Article by The Council on Tall Buildings and Habitat (CTUBH) From the CTUBH :
CTBUH editorial and database staff boldly predict what might happen across the global skyscraper industry in 2020. Check out our monthly predictions based on our industry intelligence to see what trends and milestones will shape the industry in the year to come.
See also our
2019 Tall Buildings Year in Review, which details all 200m-plus high-rises completed worldwide. January
“Serendipity Engineering in the Sky” Will Continue into the New Decade
As a high premium is placed on knowledge workers and fresh ideas, we can expect more completions like that of Trinity, an ambitious office tower outside Paris, which is targeted at Millennials. The project features many of the trappings many new corporate towers have deployed recently to draw more employees into chance encounters in communal spaces – “engineering serendipity” by turning “collisions” into ideas. This includes terraces and loggias, wellness centres, highly configurable interiors, and 3,500m² of landscaped urban space near the Grande Arche de la Défense.
The United Kingdom Attempts Brexit – Once More, With Feeling
Much turmoil unfolded in the past year, when the “hard Brexit” deadline of 29 March 2019 for the UK to leave the European Union came and went, and a new administration took hold. The latest “Brexit Day” was set for 31 January 2020, so February would be the beginning of what promises to be extensive and tumultuous trade talks.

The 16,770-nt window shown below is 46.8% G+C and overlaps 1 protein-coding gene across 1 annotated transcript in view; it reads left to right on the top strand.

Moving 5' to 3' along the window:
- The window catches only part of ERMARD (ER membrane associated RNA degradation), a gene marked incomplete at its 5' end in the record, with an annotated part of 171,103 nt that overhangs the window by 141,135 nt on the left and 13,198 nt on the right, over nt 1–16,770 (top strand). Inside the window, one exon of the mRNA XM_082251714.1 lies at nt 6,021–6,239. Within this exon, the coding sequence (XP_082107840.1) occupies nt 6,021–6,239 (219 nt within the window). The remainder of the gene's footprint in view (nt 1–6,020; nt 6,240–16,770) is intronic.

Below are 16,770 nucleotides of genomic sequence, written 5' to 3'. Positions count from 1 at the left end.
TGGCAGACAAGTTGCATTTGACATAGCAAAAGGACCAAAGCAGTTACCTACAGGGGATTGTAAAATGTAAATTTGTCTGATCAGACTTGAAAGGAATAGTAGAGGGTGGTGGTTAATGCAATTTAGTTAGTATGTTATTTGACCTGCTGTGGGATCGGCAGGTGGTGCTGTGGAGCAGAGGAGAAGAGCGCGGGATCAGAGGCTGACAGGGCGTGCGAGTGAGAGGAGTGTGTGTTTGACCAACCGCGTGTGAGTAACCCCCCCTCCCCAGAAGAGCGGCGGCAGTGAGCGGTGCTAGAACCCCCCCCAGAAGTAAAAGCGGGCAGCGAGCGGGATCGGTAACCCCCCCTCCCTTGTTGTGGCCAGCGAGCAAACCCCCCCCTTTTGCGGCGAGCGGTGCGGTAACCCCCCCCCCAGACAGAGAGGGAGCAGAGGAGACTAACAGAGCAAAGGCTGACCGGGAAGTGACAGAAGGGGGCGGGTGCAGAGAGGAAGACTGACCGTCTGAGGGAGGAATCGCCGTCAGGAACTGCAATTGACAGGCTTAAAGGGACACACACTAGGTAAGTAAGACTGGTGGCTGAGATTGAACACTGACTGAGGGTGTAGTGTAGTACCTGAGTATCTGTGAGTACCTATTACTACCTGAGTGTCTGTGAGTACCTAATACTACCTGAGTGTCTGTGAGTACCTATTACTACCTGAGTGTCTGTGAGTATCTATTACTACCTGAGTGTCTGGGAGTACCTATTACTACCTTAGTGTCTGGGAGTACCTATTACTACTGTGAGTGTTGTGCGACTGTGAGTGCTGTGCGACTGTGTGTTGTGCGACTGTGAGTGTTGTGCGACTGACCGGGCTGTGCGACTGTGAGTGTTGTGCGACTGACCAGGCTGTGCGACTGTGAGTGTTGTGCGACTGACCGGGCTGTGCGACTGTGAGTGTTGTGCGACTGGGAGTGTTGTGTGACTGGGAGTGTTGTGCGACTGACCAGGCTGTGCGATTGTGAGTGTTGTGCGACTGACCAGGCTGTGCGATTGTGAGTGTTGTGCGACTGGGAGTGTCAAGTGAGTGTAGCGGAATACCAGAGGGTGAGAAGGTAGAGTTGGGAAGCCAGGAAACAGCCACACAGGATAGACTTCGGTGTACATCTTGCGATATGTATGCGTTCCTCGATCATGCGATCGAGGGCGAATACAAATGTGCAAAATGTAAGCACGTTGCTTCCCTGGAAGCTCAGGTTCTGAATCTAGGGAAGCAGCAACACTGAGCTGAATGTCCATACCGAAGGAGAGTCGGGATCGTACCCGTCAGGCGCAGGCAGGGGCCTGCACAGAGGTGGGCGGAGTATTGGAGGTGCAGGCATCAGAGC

Once again, the tall building industry, and the many pan-European commercial enterprises that commission and occupy those buildings, look set to spend another year asking “Leave or Remain?” Even so, some have already voted with their foundations: the formerly London-based European Medicines Agency has already relocated to a new high-rise in Amsterdam.
The Observation Deck Race Heats Up
The Edge, the observation deck at 30 Hudson Yards, New York City, is scheduled to open on March 11, heating up both the local and the global observation-deck race. The dramatic, wedge-shaped outdoor structure will project some 24 meters from the side of the building, at 337m above grade.
A substantial triangular glass floor will add to the drama, and, backers hope, the competitive “edge” of Hudson Yards against the rest of New York’s (and the globe’s) famous perches.
There’s more to come, but a little later: One Vanderbilt’s observatory isn’t due to open until 2021.
Shenyang Paces Shenzhen In Terms of Tall Completions